For at least 15 years, according to the Labor Department, Trump’s properties have requested guest-worker visas, including at Mar-a-Lago, the former estate of the cereal heiress Marjorie Merriweather Post, where the initiation fee alone is $100,000.
Housekeepers from abroad ensure that the venue’s eight seaside cabanas are spotless, the Dorian stone from Genoa shines and the lavish guest rooms and suites in the main house, an 89-year-old mansion in the Hispano-Moresque style, are fresh for visitors.
Foreign workers prepare meals and serve them at the beachfront bistro or the main dining room, and deliver cocktails at wedding receptions in the elegant White & Gold Ballroom or the more recently built Donald J. Trump Ballroom. From October to May, tourism’s high season in Palm Beach, Trump himself can often be found at the club on weekends.
He has also sought guest workers at Trump International Golf Club in West Palm Beach and Trump National golf club and spa in Jupiter, as well as at his vineyard in Virginia and golf clubs in New Jersey.
It is not clear how many visas were actually granted to Mar-a-Lago or other Trump properties. While the Labor Department certifies a company’s need for visas, it is up to Homeland Security and the State Department to grant them, and those departments said they were unable to provide information on how many visas each employer had received. Trump and other resort owners use a type of visa, designated H-2B, for temporary, low-skill, nonfarm workers; there is a nationwide limit of 66,000 such visas a year.
Before it can be granted approval to hire foreign workers through H-2B visas, an employer has to advertise the openings on a state website of job listings and twice in a local newspaper, and to report the number of local applicants and hires to the federal government.
According to records Mar-a-Lago submitted to the Labor Department, it had received at least 296 local names for 520 seasonal jobs since 2010. Some applied directly to the club; others were referred through a job placement service.
Mar-a-Lago hired 17, about 6 percent of the local applicants, the records show.
For anyone not hired, the employer must tell the Labor Department why. Among the reasons Mar-a-Lago gave: that the applicants could not be reached or were not qualified, as Trump suggested in his recent interview; and that they did not want the jobs.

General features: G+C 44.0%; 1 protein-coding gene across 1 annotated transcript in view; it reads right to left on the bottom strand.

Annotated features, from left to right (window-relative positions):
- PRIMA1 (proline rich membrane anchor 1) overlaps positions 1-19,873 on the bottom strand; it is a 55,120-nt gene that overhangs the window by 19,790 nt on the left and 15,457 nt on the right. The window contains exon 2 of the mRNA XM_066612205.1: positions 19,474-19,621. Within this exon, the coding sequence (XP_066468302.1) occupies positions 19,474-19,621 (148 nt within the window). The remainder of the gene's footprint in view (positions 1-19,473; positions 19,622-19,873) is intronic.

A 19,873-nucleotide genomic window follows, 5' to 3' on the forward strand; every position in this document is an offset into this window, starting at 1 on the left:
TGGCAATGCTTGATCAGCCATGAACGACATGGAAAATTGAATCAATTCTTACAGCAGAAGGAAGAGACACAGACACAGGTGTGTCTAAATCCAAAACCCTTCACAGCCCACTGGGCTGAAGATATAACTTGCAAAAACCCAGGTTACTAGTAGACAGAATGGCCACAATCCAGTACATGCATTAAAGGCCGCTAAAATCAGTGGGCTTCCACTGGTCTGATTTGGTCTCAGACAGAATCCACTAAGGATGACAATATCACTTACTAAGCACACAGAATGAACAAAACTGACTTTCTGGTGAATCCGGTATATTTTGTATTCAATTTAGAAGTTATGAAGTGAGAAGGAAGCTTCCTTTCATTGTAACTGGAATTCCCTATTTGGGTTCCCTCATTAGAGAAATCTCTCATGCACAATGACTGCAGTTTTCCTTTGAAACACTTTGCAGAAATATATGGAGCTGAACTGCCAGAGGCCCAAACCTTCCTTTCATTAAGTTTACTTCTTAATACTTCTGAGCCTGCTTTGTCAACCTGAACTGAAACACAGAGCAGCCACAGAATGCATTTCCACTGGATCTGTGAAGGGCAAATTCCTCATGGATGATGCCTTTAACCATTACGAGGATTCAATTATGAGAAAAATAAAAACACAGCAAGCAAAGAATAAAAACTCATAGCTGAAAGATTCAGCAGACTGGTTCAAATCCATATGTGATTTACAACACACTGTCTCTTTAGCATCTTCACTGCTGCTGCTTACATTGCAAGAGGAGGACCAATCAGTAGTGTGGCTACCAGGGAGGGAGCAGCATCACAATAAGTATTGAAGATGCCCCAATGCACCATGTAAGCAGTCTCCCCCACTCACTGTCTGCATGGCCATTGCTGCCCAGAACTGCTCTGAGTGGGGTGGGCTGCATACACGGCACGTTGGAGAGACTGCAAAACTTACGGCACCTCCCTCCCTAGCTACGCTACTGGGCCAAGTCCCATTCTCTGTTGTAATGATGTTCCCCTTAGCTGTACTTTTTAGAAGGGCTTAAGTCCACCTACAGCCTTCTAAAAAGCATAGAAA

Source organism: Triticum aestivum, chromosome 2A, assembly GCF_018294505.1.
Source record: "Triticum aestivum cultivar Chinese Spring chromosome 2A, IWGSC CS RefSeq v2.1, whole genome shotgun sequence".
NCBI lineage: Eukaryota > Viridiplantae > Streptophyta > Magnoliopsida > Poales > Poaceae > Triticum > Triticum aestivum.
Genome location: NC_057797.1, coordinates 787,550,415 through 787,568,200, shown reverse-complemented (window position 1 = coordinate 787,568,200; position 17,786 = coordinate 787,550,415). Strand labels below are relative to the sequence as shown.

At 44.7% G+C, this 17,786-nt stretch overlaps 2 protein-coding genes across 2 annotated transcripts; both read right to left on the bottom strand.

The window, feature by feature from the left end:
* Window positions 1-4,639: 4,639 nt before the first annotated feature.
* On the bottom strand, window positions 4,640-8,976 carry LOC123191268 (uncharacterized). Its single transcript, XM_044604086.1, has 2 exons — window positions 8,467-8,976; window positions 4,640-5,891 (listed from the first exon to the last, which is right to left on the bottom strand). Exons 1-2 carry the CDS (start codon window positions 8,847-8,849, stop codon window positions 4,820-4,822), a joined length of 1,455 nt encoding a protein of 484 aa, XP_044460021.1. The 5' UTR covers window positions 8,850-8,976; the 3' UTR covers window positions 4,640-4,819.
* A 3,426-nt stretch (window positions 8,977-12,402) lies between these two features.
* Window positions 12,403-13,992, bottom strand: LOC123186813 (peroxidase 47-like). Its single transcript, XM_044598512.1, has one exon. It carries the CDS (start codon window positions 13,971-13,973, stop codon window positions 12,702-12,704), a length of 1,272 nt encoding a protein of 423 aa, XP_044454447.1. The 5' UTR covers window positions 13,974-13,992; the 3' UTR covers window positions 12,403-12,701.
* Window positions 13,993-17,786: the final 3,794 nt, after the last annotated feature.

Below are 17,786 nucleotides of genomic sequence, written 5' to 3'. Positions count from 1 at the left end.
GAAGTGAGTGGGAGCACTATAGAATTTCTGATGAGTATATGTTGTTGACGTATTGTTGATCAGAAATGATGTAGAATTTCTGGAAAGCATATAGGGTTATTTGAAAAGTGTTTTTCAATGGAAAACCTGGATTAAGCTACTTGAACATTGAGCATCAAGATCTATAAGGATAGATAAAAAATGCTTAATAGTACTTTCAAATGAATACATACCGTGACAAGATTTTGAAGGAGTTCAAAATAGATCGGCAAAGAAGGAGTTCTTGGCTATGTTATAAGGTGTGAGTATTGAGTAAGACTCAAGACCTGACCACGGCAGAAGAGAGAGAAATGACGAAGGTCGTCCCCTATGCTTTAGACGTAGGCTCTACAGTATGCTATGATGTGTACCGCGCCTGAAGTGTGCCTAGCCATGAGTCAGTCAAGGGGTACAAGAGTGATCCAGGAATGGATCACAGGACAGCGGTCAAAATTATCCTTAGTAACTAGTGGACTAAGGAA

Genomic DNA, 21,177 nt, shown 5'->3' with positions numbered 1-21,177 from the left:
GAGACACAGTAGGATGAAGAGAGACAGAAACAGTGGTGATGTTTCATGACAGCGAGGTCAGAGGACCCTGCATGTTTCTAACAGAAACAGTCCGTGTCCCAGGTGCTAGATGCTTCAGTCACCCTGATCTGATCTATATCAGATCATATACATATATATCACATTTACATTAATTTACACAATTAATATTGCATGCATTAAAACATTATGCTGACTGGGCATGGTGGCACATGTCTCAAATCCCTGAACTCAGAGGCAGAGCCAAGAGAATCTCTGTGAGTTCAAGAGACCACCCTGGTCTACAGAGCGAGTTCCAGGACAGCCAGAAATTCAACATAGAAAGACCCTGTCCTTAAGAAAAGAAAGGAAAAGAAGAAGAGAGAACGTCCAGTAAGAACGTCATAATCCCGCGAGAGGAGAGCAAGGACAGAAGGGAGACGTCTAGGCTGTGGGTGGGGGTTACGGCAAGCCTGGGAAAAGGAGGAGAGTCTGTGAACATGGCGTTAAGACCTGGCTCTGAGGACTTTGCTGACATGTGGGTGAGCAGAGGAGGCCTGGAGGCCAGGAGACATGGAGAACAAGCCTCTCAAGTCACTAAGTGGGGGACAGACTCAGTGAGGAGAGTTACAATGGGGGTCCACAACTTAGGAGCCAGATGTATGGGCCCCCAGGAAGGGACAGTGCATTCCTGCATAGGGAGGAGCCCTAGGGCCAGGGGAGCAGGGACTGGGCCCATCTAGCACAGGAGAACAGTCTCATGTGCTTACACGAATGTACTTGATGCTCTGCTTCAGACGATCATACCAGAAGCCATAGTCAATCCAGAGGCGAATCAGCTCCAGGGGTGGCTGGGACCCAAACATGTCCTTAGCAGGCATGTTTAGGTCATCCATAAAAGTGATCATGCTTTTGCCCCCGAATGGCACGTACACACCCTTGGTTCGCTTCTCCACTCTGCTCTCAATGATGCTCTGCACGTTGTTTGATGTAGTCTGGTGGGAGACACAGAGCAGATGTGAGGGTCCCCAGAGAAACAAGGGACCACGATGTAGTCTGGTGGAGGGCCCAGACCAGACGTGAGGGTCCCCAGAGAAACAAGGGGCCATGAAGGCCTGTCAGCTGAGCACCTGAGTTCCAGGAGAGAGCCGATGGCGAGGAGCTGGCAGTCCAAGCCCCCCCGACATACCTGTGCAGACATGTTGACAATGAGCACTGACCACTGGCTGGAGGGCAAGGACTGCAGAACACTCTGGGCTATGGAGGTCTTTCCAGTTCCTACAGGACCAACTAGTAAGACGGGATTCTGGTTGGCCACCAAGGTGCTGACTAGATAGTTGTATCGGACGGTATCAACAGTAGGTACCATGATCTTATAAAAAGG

That was the case for Austin L. Cohen of Delray Beach, who got a call from Mar-a-Lago and a tour of the 20-acre resort after sending in his résumé for a wait staff position that paid $10.60 an hour for at least 30 hours a week.
Cohen said that he ultimately chose to keep looking for a permanent job, and that he wanted benefits; the job listing did not mention any.
“It was more like a temporary position,” Cohen said. “You work six months and then you’re out of work again. It was my decision not to take the job.”
Some applicants said they decided against working at Mar-a-Lago because, like some other private clubs, it discourages gratuities; its job listings say “no tips.” Local labor analysts say that private clubs often lose job candidates to restaurants where tipping is permitted.
But Renee L. Seymore, who applied to be a waitress at Mar-a-Lago last year, said she would have gladly taken the job, and thought her chances were good.
“They told me I had a great interview,” recalled Seymore, 22, who had previously worked in a barbecue restaurant. “But I never heard anything back.”
Mar-a-Lago did not respond to a question about why Seymore was passed over. The New York Times obtained the names of Cohen, Seymore and other applicants through Florida’s open-records law, but the state-provided records did not give the reasons for not hiring particular candidates.
Several other applicants contacted by The Times had criminal records, but Mar-a-Lago did not state that as a reason for rejecting anyone.
To find foreign workers for his resorts, golf clubs and vineyard, Trump uses a recruiter based in upstate New York, Peter Petrina. Petrina, who declined to comment, is of Romanian descent and has an office in Romania, which has served as a de facto labor pool for many European countries.
Employers are obligated to pay for workers’ transportation to the United States and any recruitment fees. The visas are valid for 10 months, although in some circumstances they can be extended to three years.
Petrina recruits for other U.S. employers, but highlights his connection to Trump in Romania, where newspaper articles say that he tries to recruit young people who take hospitality courses in college.
Local workers like Bonafacio Quevedo say they are being forced to compete with the imported workers. He said he was turned away from Trump International Golf Club when he applied in 2012, despite having previously worked as a waiter there and at Mar-a-Lago. Today he works full time at another club nearby.
“A lot of big establishments hire from foreign countries,” he said. “But there are a lot of local people looking for work.”